JOPLIN, Mo. —
I have lived in Joplin for more than 14 years, but I have never observed a local election containing real controversy, differences of views and strong public debate. I hope 2014 is different.
Elections for members of the Joplin City Council and the Joplin School Board will require important decisions. It is a chance to make changes in local leadership or stay with the status quo.
There were two defining local issues in 2013. The first was the action taken by the Joplin School District administration followed by the Board of Education firing tenured teacher Randy Turner. The second was the attempt by five city council members to force City Manager Mark Rohr to resign. He refused to do so. Both cases created a lot of public comment and concern by various factions on both sides of each issue.
As of this writing, eight candidates have filed for those three seats on the school board. If you as a voter feel that the board was right to fire Turner, then you should select candidates who would support similar decisions should they arise in the future. The reverse is true as well. Vote for candidates who believe the board was wrong to fire a tenured teacher if you feel that way.
If you believe that our city manager has not done a good job leading Joplin in the past nine years, then you should vote for council candidates who will seek to remove Rohr from office. Again, the reverse is applicable — vote for candidates who believe Rohr is doing a good job in rebuilding Joplin, if that’s how you feel. We as citizens do not have the power to remove teachers or city employees from jobs, but we sure can vote for people who have such power.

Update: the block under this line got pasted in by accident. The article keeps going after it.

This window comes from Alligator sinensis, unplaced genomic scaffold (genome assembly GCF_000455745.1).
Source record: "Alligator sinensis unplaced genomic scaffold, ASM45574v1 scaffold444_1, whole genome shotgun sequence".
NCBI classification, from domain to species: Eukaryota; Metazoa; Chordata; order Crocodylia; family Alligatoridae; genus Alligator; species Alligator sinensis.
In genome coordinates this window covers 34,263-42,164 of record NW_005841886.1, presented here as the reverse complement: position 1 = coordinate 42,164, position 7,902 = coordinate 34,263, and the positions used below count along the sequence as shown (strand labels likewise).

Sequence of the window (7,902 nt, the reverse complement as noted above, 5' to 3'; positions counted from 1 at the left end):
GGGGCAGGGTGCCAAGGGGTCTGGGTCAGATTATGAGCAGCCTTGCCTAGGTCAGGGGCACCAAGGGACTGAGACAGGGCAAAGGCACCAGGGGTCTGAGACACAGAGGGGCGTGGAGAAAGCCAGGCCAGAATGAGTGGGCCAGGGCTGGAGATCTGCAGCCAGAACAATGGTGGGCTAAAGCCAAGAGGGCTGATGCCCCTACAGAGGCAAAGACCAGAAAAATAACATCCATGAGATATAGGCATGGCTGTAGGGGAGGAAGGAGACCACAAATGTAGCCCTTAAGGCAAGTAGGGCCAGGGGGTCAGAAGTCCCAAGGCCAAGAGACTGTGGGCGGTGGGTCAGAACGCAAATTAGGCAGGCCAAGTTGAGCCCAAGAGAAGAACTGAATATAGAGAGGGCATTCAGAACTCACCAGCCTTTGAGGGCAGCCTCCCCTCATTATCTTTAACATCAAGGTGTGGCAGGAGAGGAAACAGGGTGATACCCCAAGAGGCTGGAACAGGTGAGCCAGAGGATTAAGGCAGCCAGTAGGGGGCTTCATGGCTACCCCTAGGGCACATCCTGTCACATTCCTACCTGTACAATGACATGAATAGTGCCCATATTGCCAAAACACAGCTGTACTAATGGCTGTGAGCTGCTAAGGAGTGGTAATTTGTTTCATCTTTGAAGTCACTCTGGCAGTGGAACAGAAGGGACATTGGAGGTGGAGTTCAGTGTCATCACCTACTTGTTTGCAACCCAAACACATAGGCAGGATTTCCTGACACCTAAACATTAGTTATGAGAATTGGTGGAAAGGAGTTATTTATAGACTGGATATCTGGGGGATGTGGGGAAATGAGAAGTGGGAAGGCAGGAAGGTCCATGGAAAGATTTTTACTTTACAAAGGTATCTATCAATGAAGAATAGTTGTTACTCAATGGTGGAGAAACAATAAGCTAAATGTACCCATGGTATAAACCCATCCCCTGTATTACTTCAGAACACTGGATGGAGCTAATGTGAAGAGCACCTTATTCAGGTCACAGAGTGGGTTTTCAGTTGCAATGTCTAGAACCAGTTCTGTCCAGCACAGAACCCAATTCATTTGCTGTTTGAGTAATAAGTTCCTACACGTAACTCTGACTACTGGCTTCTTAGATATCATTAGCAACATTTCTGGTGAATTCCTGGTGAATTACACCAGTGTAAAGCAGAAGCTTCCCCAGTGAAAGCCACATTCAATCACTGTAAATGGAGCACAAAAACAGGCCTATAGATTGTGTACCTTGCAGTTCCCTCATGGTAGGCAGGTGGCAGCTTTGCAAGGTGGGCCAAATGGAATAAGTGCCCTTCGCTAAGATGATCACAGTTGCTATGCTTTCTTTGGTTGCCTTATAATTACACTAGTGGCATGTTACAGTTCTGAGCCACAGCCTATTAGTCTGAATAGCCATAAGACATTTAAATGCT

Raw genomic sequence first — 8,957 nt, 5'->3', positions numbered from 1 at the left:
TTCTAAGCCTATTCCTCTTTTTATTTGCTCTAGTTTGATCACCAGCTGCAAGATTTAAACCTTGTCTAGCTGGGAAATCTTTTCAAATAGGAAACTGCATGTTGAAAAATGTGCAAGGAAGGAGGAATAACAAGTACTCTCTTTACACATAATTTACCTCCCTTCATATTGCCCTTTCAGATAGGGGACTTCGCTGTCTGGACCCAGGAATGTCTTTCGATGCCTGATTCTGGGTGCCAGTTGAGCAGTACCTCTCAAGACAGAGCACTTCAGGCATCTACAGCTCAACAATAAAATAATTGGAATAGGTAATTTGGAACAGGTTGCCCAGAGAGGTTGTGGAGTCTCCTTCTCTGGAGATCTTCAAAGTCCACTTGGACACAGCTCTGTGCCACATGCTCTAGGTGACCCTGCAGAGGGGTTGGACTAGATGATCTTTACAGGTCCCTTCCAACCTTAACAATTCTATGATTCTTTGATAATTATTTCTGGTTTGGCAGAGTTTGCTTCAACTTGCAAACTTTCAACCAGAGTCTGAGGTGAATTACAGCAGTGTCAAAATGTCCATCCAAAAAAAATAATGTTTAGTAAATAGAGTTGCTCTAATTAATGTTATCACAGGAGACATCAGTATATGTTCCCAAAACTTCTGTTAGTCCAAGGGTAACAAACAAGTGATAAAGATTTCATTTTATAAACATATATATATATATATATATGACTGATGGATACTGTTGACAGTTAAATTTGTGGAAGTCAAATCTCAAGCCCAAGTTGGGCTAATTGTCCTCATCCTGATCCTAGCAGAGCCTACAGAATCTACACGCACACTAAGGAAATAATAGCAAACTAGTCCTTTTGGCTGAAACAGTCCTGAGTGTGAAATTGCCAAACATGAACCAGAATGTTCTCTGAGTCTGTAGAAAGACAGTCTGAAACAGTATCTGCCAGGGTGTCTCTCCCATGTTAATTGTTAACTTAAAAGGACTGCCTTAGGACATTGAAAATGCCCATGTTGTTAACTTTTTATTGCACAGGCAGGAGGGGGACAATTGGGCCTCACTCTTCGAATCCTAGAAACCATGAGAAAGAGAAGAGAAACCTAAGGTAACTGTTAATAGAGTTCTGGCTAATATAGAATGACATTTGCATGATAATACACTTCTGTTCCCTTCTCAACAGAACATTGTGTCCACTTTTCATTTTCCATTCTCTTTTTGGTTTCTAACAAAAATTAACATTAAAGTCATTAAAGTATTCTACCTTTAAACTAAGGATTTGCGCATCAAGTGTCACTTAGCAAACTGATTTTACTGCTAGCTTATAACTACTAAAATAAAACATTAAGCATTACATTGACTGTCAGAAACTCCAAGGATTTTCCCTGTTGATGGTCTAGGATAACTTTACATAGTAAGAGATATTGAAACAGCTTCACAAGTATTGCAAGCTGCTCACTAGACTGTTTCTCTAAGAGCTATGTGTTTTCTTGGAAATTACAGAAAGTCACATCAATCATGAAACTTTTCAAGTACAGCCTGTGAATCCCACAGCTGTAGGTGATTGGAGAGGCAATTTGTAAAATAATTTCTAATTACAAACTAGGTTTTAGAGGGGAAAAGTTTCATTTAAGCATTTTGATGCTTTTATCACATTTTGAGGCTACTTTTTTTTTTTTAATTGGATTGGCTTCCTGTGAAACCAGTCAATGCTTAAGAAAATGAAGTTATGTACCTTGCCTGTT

Actions taken regarding two individuals are not what should decide elections. Rather, the vote should be a referendum on the type of leadership the citizens of Joplin demand from their elected leaders. Do we want a school board that establishes firm and clear standards of performance and holds all school employees accountable to such standards? Or do we want a “hands off” board that lets employees teach our students with vague or unclear standards?
The same rationale should also prevail for selecting members of our city council. Was the attempt to remove Rohr from office justified and did those council members voting for his resignation proceed in a straightforward and transparent manner to achieve that goal? Or was the attempt something less than what we would demand of future city leaders?
Of course, there are bigger issues coming before the school board and city council. Is the tax increment financing process now in place the correct way to continue to rebuild Joplin? Or should TIF be radically changed, or even canceled and a new process put in place? Should Common Core State Standards be implemented to guide future education in Joplin or should that new set of standards be ignored or bypassed for Joplin’s public schools?
To me, those are critical and important choices for citizens of Joplin to make at the polls in April. What kind of elected leaders do we really want in Joplin? Do we want forthright leaders who will make tough decisions about how to teach our children and rebuild our city, state clearly their positions on controversial topics and then vote and lead accordingly? Or do we want elected leaders who will continue to try to read the tea leaves of public opinion, vote in secret (or try to) on controversial matters and stay in office at all costs? Do we want leaders who will take firm positions or ones who will make public statements of principles but leave most of us with no clue as to how they will act when decisions get tough and the issues controversial?
I hope the public debate leading up to this April’s election focuses with some clarity on the character for all candidates for public office. Tell us what you really think, then let the people decide whether you are right or wrong.
It is not my intent to be vague about my own positions on the above-mentioned issues, but I have already written columns on all of them.
I am sure as candidates’ views become clearer in the coming campaign, I will write more in the Globe supporting certain candidates. I just hope more citizens of Joplin let their views be known to the public.
Anson Burlingame lives in Joplin.